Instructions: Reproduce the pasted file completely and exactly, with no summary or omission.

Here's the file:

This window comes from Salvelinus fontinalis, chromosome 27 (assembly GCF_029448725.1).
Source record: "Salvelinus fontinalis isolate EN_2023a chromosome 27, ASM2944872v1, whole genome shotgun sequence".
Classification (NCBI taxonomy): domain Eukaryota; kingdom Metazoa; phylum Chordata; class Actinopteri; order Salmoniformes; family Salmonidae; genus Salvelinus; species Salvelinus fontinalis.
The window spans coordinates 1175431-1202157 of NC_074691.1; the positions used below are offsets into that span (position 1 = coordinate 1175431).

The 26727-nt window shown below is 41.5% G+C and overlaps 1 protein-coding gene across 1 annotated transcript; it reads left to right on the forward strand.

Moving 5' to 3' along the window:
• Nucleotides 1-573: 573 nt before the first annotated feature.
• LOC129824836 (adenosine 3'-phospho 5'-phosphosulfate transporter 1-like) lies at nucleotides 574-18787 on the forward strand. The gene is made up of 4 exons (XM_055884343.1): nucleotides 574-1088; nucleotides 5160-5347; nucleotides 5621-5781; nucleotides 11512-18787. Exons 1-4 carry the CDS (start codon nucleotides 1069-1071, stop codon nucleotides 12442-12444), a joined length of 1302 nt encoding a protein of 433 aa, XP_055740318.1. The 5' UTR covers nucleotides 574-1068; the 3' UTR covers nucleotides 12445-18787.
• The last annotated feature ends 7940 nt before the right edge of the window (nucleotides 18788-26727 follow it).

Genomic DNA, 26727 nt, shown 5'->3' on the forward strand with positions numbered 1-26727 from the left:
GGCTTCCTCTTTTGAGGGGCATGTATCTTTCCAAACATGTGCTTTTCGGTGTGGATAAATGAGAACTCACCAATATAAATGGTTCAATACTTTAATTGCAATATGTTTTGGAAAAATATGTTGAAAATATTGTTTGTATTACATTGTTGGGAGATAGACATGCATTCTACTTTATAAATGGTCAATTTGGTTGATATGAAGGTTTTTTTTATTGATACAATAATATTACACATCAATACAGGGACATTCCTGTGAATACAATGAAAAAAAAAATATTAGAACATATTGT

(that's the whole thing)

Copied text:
This window comes from Salvelinus fontinalis, chromosome 27 (assembly GCF_029448725.1).
Source record: "Salvelinus fontinalis isolate EN_2023a chromosome 27, ASM2944872v1, whole genome shotgun sequence".
Classification (NCBI taxonomy): domain Eukaryota; kingdom Metazoa; phylum Chordata; class Actinopteri; order Salmoniformes; family Salmonidae; genus Salvelinus; species Salvelinus fontinalis.
The window spans coordinates 1175431-1202157 of NC_074691.1; the positions used below are offsets into that span (position 1 = coordinate 1175431).

The 26727-nt window shown below is 41.5% G+C and overlaps 1 protein-coding gene across 1 annotated transcript; it reads left to right on the forward strand.

Moving 5' to 3' along the window:
• Nucleotides 1-573: 573 nt before the first annotated feature.
• LOC129824836 (adenosine 3'-phospho 5'-phosphosulfate transporter 1-like) lies at nucleotides 574-18787 on the forward strand. The gene is made up of 4 exons (XM_055884343.1): nucleotides 574-1088; nucleotides 5160-5347; nucleotides 5621-5781; nucleotides 11512-18787. Exons 1-4 carry the CDS (start codon nucleotides 1069-1071, stop codon nucleotides 12442-12444), a joined length of 1302 nt encoding a protein of 433 aa, XP_055740318.1. The 5' UTR covers nucleotides 574-1068; the 3' UTR covers nucleotides 12445-18787.
• The last annotated feature ends 7940 nt before the right edge of the window (nucleotides 18788-26727 follow it).

Genomic DNA, 26727 nt, shown 5'->3' on the forward strand with positions numbered 1-26727 from the left:
GGCTTCCTCTTTTGAGGGGCATGTATCTTTCCAAACATGTGCTTTTCGGTGTGGATAAATGAGAACTCACCAATATAAATGGTTCAATACTTTAATTGCAATATGTTTTGGAAAAATATGTTGAAAATATTGTTTGTATTACATTGTTGGGAGATAGACATGCATTCTACTTTATAAATGGTCAATTTGGTTGATATGAAGGTTTTTTTTATTGATACAATAATATTACACATCAATACAGGGACATTCCTGTGAATACAATGAAAAAAAAAATATTAGAACATATTGT